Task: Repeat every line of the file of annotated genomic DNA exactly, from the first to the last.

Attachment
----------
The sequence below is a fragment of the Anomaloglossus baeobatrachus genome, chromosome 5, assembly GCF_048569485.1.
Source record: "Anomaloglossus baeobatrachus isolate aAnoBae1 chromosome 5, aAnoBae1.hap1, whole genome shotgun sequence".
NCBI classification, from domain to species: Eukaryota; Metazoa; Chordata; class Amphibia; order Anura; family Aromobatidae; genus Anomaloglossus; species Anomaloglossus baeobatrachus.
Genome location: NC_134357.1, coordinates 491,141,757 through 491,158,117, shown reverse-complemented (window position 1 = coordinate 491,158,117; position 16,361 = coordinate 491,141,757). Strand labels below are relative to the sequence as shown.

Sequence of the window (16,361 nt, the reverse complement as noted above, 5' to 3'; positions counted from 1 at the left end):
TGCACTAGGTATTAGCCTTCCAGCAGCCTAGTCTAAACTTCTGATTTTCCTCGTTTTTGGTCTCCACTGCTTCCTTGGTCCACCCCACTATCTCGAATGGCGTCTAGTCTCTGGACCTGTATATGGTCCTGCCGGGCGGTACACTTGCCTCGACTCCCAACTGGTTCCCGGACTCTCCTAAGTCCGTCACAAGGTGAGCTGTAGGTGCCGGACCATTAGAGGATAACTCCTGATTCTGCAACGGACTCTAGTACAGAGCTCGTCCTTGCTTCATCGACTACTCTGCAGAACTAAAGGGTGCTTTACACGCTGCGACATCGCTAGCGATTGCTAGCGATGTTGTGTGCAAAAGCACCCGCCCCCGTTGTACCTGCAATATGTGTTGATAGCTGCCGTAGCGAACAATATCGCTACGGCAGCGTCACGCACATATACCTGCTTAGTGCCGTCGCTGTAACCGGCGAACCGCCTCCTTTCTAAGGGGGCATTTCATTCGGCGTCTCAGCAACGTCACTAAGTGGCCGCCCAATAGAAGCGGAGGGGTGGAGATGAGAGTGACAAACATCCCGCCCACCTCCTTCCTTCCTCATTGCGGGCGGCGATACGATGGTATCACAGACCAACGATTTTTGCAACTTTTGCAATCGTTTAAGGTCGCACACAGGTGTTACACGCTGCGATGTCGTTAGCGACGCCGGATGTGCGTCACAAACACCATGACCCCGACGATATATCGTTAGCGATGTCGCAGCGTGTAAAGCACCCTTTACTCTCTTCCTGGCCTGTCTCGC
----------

The sequence below is a fragment of the Anomaloglossus baeobatrachus genome, chromosome 5, assembly GCF_048569485.1.
Source record: "Anomaloglossus baeobatrachus isolate aAnoBae1 chromosome 5, aAnoBae1.hap1, whole genome shotgun sequence".
NCBI classification, from domain to species: Eukaryota; Metazoa; Chordata; class Amphibia; order Anura; family Aromobatidae; genus Anomaloglossus; species Anomaloglossus baeobatrachus.
Genome location: NC_134357.1, coordinates 491,141,757 through 491,158,117, shown reverse-complemented (window position 1 = coordinate 491,158,117; position 16,361 = coordinate 491,141,757). Strand labels below are relative to the sequence as shown.

Sequence of the window (16,361 nt, the reverse complement as noted above, 5' to 3'; positions counted from 1 at the left end):
TGCACTAGGTATTAGCCTTCCAGCAGCCTAGTCTAAACTTCTGATTTTCCTCGTTTTTGGTCTCCACTGCTTCCTTGGTCCACCCCACTATCTCGAATGGCGTCTAGTCTCTGGACCTGTATATGGTCCTGCCGGGCGGTACACTTGCCTCGACTCCCAACTGGTTCCCGGACTCTCCTAAGTCCGTCACAAGGTGAGCTGTAGGTGCCGGACCATTAGAGGATAACTCCTGATTCTGCAACGGACTCTAGTACAGAGCTCGTCCTTGCTTCATCGACTACTCTGCAGAACTAAAGGGTGCTTTACACGCTGCGACATCGCTAGCGATTGCTAGCGATGTTGTGTGCAAAAGCACCCGCCCCCGTTGTACCTGCAATATGTGTTGATAGCTGCCGTAGCGAACAATATCGCTACGGCAGCGTCACGCACATATACCTGCTTAGTGCCGTCGCTGTAACCGGCGAACCGCCTCCTTTCTAAGGGGGCATTTCATTCGGCGTCTCAGCAACGTCACTAAGTGGCCGCCCAATAGAAGCGGAGGGGTGGAGATGAGAGTGACAAACATCCCGCCCACCTCCTTCCTTCCTCATTGCGGGCGGCGATACGATGGTATCACAGACCAACGATTTTTGCAACTTTTGCAATCGTTTAAGGTCGCACACAGGTGTTACACGCTGCGATGTCGTTAGCGACGCCGGATGTGCGTCACAAACACCATGACCCCGACGATATATCGTTAGCGATGTCGCAGCGTGTAAAGCACCCTTTACTCTCTTCCTGGCCTGTCTCGC